Skip to main content

Digital accessibility removes barriers and unlocks the possible

Posted by Kate Morris on May 16, 2024 8:53 AM

Today is Global Accessibility Awareness Day (GAAD); a day to talk, think and learn about all things accessibility.

The GAAD Foundation was launched in 2021 to mark GAAD’s 10th anniversary with the mission: ‘…to disrupt the culture of technology and digital development to include accessibility as a core requirement’.

The importance of digital accessibility

Digital accessibility is a chance to empower everyone to thrive online. In an increasingly digital world, accessing products, information and services online is not only a nice to have but a requirement. Accessibility removes barriers to that engagement by prioritising inclusive design.   

One billion people worldwide have a disability or impairment and keeping their needs in mind during the design process can ‘unlock the possible’ by freeing users to better engage with the online world. 

What is the online world like with a disability? 

Here at Web Usability, we have the pleasure of working with an experienced panel of testers who bring a range of lived experiences of disability to the table. This is inclusive of sight loss, visual impairments, physical impairments, auditory disabilities, cognitive impairments and neurodiversity.  Recently, I chatted with three of our panel members to understand a little more about the barriers that non-inclusive design can create.  

Unsurprisingly, the barriers are many, varied and may not be immediately obvious during the design process to those without the lived experience of disability. This is why user testing is vital.  

Kate Morris, Web Usability – hearing impairment (my own experience)

“I have a hearing impairment as a result of the loss of my high range hearing. This impacts how I receive and understand  spoken word and means that when accessing video or audio speech, I rely heavily on captions. Whether captions are included on a video can prove make or break for the success I have in engaging with it.”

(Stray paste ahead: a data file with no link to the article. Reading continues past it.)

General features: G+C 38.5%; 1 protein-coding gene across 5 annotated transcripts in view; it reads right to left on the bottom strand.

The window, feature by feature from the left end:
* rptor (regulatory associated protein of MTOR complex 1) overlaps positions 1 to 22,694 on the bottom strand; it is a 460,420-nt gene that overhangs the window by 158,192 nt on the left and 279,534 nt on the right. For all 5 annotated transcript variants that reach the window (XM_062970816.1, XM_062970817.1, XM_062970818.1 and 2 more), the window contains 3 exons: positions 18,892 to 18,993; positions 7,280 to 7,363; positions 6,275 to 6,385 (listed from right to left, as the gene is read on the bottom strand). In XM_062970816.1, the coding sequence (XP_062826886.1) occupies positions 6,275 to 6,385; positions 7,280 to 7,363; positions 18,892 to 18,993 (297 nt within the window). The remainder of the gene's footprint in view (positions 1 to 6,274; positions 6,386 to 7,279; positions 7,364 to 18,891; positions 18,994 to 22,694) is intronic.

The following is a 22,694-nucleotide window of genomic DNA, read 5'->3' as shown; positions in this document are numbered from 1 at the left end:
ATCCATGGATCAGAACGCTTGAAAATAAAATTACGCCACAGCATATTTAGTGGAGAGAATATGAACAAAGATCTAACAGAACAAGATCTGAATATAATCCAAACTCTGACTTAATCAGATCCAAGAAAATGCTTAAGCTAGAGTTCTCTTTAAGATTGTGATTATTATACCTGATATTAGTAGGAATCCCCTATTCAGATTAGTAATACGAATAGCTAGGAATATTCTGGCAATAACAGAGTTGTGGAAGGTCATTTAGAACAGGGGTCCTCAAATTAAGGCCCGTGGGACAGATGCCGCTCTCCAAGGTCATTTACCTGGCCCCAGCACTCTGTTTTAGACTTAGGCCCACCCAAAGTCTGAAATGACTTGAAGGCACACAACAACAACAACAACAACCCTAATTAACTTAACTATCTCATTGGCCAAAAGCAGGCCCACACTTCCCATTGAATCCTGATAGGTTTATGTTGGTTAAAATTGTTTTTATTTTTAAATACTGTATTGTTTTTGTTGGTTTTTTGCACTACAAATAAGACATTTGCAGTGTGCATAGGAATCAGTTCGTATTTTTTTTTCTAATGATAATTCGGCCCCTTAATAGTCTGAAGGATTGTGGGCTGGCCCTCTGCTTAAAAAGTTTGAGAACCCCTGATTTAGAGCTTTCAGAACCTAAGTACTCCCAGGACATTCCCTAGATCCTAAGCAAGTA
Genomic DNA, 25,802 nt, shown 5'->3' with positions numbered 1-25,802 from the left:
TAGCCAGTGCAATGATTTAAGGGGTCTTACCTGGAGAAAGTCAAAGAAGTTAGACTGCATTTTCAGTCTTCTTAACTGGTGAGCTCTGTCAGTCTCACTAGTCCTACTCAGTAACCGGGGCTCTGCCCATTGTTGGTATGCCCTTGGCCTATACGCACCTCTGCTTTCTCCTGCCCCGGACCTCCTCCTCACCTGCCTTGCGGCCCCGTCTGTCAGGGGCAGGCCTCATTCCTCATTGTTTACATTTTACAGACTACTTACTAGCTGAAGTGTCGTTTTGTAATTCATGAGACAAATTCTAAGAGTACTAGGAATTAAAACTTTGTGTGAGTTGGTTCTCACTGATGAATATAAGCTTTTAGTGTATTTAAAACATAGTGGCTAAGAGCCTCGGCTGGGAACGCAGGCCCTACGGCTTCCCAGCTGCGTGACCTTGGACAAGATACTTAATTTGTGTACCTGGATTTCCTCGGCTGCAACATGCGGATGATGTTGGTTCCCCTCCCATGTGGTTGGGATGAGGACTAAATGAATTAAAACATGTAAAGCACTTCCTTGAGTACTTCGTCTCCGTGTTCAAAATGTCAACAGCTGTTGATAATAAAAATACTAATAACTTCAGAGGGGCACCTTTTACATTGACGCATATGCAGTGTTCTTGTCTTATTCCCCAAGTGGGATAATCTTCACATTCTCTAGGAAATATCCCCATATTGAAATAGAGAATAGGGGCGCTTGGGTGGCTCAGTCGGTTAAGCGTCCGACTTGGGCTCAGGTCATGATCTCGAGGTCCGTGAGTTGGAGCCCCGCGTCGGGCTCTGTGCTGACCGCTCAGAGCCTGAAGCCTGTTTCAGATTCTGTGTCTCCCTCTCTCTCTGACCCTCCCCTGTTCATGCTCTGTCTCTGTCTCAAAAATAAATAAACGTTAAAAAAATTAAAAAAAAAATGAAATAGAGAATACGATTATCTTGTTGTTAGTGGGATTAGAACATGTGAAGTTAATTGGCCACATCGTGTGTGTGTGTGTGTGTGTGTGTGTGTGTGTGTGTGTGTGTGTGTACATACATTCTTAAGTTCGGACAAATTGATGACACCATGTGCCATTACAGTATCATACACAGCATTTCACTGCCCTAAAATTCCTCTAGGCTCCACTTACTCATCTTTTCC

Adi Latif, Accessibility Consultant – sight loss

Accessibility Consultant, Adi, who has been blind since he was a teenager, is an experienced screen reader user and technology fan. Over the years he has sourced an amazing range of apps and tools that empower him to move independently around the digital and physical worlds with freedom and safety. However, that freedom can live or die by the quality of the digital design.

“It’s a double-edged sword. On the one hand digital gives an independence to disabled people that’s never been possible before – its mind blowing! And then, it can be an endless source of frustration and the only thing in the way of your independence.” 

Luis Canto E Castro, EDI Consultant – physical disability

Luis is an EDI Consultant and accessibility influencer.  He has a Spinal Muscular Atrophy (SMA) which affects his mobility and relies on Dragon Naturally Speaking speech recognition software to navigate online.

He says: “I often find that the quality of my digital experience is defined by the level of thought and testing put into the design. Good design should empower people to act independently, not place barriers in their way…It’s very frustrating when you know that something should take you 5 mins to achieve and because of inaccessible design it takes you 20 mins. You know, I am a busy guy and I only have a finite amount of energy to go about achieving these tasks!” 

Dr Sarah Burton-Taylor, Web Usability Director – physical disability

Sarah is one of the founding Directors of Web Usability. She has advanced Multiple Sclerosis (MS) and is a tetraplegic, wheelchair user. The advanced nature of her MS has resulted in the ‘clawing’ of her hands, meaning that manipulating a mouse and achieving a targeted ‘click here’ can be difficult.  

Her message to designers is clear: “Lack of precision is my greatest challenge…make the targets easier to hit!” She discusses the many times that she has had to ‘abandon a shopping cart’ in the face of a badly designed site. “If they make it difficult for me, I will go elsewhere – it’s as simple as that!”

Sarah also discussed her real-world experiences with hospital carpark touch screen technology: On steering myself up to the screen I found that it wanted me to input my car registration number, patient number, disabled badge user registration etc…With the clawing of my hands…impossible!” 

We will be exploring the experiences of our panel members in more detail over the coming weeks, so watch this space to learn more about how you can build services that work for real people. 

Taking an accessibility first approach to design and development  

Inclusive design requires you to think about the needs of minority groups from the outset. When it comes to digital accessibility, retrofitting it to digital services once built is a clunky, expensive and ineffective approach. It needs to be considered from the very start.  

The best way to do this is to build to the WCAG 2.2 standards and involve people with disabilities in your testing. This will help decrease ‘abandoned carts’, better engage existing new audiences and remove those barriers, creating a better and more inclusive experience for everyone.  

Web Usability’s accessibility experts can help your team to apply WCAG 2.2 guidelines to create inclusive and empowering digital content. Contact us to arrange an audit of your website.

Subscribe to our newsletter

Sign up to receive regular updates straight to your inbox.